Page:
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I have a contingent claim and I want to find out what is the best structure to meet the continent claim, how to price it and how to hedge it. I am looking more for a qualitative answer.

Suppose I want to best replicate this claim $H$:

Given a stock $S_t$, $\text{exp} = 1$ (yrs), I need a payoff $H$ in which,

Conditional on $S_\text{exp} / S_0 \leq 0.8$, i.e the stock price decreased $20\%$ one year from now relative to the current price, then $H = \max{(0, V_\text{exp} - 0.17)}$, where $V_\text{exp}$ is the realized volatility one year from now. If the stock price did not meet the first criteria, the payout is just zero.

I decided to to use a stochastic vol process. I found the parameters of the stochastic vol process by running Monte Carlo simulations and simulating stock paths, and trying to find the parameters such that I am able to best fit the market prices.

An important assumption is that I can only trade the stock and options on the stock. I cannot trade volatility. Clearly, the market is incomplete because I have two uncertainties (Brownian motion in the stock and in the stochastic volatility). I am having difficulty deciding what is the best structure to best fulfill this contingent claim and yet be able to sufficiently hedge it using stocks and options.

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1 Answer 1

So just to clear the payoff, it's an option on realized volatility (not variance) conditional on the stock? Are you sure it's not a conditional variance swap or a knock-in variance swap?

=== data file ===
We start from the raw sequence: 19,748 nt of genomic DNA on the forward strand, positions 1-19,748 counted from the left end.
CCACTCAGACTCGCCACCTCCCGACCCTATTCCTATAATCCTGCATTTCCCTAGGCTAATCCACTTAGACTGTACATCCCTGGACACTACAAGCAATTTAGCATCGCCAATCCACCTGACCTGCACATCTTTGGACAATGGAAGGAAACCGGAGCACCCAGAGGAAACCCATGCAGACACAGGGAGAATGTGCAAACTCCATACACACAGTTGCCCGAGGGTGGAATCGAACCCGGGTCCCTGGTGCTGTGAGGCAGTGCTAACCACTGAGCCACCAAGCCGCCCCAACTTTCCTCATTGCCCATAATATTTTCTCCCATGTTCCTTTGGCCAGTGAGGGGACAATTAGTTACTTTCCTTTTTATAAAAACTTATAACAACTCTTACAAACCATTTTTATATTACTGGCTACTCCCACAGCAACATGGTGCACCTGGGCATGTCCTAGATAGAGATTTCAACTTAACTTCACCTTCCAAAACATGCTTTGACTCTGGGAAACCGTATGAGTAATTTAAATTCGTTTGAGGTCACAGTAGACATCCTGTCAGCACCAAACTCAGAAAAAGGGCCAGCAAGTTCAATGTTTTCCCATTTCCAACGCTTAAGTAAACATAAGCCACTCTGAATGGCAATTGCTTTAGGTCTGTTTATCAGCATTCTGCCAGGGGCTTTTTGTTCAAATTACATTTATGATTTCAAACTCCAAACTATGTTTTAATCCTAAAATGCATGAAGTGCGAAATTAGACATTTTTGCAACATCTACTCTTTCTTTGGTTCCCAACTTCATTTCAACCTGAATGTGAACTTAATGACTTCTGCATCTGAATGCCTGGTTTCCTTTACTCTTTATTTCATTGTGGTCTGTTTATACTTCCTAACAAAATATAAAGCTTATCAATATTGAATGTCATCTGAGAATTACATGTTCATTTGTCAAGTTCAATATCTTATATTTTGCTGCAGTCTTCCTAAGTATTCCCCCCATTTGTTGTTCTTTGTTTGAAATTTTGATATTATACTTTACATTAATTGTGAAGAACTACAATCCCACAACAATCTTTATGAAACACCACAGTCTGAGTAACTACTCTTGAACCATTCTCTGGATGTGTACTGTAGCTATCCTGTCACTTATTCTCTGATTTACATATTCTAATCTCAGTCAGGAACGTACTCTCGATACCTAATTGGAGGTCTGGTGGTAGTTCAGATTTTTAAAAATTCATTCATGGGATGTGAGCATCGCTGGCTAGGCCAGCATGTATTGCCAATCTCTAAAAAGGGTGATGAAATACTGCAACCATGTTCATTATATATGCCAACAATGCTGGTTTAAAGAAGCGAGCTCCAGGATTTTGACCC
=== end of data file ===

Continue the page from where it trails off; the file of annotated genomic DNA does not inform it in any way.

(a) I hope you are doing it in some sort of index, cause I'd hate to hedge this in single stock. (b) In an index this would be very costly (the skew would make the probability pretty rich. (c) No model properly replicates the volatility dynamics, you are going to have be super-conservative about your hedging assumptions.

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Sorry if I wasn't clear. It is basically a conditional option on realized volatility. And the condition is that the drawdown from the max stock price over the year at the end of the year is greater than 10%. Note that the condition is on stock price and the payoff is on the realized vol so its tricky. Yes it is on some index and not a single name stock. Can you explain point b)? Yea I am making a huge assumption about the volatility dynamics –  inquisitive Sep 21 '12 at 1:18
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on the point (b) simple local volatility expectation is approximately 0.5*ATM + 0.5*Barrier. I assume this is on S&P (the only other index I'd trade it on would be Stoxx) and it is sufficiently long-dated, say 1y. One year sk10 is approximately 3.5, so you gain 3.5 vols in addition to ATM which is over 20. So, even without any vol of vol, your option is already ITM. Since you also going to assume high vol of vol at lowet strike, the option will come in very very rich. Just my intuition as an ex-index-exotics-trader. What sort of client is this for anyway, a hedge fund? –  Strange Sep 21 '12 at 1:31

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